Auto parts prices in Russia have risen by an average of 31% since Moscow invaded Ukraine, the business daily Kommersant reported on Friday.
Industry experts cite currency volatility, non-transparent pricing and logistical issues for spare parts shortages driving up prices. While some parts were in short supply during the Covid-19 pandemic, EU sanctions and limited supply routes since the invasion began in late February have exacerbated the situation.
Government measures like quasi-legal imports and allowing non-original parts in auto repair insurance calculations has done little to control prices and increase availability, Kommersant reported.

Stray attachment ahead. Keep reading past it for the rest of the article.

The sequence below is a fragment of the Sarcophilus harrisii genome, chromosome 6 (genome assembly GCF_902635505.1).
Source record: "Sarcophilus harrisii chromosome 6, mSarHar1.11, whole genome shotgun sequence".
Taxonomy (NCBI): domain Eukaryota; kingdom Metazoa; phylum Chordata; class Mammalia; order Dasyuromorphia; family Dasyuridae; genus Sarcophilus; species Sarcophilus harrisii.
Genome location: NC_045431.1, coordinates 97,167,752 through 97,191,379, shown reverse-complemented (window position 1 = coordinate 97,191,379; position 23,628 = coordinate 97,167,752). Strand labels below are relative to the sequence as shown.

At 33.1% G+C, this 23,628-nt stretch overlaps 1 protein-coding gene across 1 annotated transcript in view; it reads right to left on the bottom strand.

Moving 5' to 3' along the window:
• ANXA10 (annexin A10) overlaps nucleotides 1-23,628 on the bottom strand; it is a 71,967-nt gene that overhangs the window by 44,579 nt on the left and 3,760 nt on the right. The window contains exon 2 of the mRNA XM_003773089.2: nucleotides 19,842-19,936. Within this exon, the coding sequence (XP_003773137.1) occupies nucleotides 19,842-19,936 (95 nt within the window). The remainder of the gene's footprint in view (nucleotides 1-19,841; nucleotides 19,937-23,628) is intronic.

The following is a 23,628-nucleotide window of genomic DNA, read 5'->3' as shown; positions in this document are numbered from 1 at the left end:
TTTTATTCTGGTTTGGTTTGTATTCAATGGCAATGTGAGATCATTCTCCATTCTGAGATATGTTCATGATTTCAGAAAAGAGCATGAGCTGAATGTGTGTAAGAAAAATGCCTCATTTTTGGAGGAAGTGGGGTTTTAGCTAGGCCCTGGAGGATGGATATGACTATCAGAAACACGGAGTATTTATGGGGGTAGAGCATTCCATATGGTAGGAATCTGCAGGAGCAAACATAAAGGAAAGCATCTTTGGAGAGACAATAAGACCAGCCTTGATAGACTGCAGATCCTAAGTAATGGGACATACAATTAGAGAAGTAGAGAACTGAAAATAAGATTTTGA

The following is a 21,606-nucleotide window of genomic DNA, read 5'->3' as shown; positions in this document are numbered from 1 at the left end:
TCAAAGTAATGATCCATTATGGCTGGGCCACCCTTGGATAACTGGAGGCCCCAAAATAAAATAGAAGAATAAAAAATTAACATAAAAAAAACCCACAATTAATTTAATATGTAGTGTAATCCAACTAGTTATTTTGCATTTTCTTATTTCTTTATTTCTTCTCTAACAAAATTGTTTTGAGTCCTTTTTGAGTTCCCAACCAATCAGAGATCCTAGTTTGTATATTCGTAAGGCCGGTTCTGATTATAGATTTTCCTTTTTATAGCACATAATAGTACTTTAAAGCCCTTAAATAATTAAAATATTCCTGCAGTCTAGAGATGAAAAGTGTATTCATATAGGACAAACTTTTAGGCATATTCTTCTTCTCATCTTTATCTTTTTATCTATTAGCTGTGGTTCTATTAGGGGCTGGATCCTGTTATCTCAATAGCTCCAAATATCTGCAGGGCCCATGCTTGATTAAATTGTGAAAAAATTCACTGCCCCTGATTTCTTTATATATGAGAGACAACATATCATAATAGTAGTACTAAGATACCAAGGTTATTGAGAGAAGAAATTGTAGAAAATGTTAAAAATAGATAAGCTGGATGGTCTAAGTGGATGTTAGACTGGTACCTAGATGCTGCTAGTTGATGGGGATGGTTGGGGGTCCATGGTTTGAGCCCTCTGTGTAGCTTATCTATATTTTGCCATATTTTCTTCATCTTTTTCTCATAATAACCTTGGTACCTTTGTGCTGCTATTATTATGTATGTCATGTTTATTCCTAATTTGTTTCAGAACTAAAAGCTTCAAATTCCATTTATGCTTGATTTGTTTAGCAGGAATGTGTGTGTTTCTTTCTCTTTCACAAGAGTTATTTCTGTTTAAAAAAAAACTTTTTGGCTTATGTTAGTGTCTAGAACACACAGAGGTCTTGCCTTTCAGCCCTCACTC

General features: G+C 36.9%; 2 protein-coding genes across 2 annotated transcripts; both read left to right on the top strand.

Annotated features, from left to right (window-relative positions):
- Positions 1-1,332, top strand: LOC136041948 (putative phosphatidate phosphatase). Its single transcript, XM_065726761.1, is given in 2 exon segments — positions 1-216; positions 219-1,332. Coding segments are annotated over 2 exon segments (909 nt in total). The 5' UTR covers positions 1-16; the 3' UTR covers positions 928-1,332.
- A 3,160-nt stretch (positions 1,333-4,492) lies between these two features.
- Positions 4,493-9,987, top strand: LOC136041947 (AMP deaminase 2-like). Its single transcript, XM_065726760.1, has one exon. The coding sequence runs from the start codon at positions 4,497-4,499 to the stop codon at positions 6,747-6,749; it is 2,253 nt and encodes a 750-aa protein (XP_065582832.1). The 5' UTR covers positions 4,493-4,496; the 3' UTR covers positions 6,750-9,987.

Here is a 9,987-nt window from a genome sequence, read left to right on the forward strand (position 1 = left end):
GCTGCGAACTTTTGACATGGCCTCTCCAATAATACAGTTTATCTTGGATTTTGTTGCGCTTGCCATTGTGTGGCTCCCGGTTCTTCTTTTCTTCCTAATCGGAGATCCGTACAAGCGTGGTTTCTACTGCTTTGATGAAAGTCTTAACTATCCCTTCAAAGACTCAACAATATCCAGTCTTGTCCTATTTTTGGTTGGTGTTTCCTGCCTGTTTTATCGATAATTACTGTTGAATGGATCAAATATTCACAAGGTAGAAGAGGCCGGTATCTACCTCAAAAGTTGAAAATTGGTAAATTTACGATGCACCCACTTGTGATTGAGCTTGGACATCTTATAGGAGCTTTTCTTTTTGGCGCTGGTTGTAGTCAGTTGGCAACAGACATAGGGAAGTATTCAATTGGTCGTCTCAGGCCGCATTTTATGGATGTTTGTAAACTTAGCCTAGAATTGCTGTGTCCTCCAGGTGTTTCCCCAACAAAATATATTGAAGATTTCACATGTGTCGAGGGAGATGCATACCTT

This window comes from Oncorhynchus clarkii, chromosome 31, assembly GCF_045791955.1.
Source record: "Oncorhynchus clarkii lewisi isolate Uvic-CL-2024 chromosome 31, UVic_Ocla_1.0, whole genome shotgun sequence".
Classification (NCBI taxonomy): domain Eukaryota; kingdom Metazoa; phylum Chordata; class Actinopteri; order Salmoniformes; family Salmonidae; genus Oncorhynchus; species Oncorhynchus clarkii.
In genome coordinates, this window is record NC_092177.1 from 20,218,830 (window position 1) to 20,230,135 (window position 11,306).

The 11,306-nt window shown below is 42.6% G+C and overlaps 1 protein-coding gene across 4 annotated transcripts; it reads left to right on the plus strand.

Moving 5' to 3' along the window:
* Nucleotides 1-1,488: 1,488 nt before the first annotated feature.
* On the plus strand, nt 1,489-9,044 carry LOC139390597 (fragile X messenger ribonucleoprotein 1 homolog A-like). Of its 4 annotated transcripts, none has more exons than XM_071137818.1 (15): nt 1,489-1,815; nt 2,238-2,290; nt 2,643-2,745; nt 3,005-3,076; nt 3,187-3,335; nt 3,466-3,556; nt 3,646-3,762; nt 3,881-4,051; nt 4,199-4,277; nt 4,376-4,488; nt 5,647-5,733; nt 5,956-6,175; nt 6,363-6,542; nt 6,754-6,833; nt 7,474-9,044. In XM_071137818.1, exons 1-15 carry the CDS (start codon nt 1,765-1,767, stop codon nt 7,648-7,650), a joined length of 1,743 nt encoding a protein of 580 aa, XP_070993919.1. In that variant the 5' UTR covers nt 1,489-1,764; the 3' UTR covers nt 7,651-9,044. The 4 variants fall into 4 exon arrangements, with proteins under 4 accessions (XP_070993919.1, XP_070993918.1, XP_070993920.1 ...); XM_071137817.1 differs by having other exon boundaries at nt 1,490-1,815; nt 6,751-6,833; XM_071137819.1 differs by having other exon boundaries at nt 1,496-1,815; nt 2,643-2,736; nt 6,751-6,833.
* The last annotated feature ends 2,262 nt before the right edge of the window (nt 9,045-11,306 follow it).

“Overall spare parts inventory is decreasing,” said Alexei Gulyayev, deputy general manager of top Russian dealership Avilon.
“There are enough spare parts in stock for two to four months of work,” Gulyayev told Kommersant.
Between February and the end of April, the prices of bumpers increased by 33%, headlights by 32% and fenders by 31%; doors, hoods and grilles became 30% more expensive, while glasses saw the smallest increase of 26%.
Ford was the uncontrollable leader with an 83% price increase in auto body repair parts, according to Tinkoff Insurance data cited by Kommersant.
Parts for Subaru, Mercedes-Benz and BMW followed with increases of over 40%. At the bottom of the scale, Lexus, Toyota and Hyundai saw increases ranging from 15% to 20%.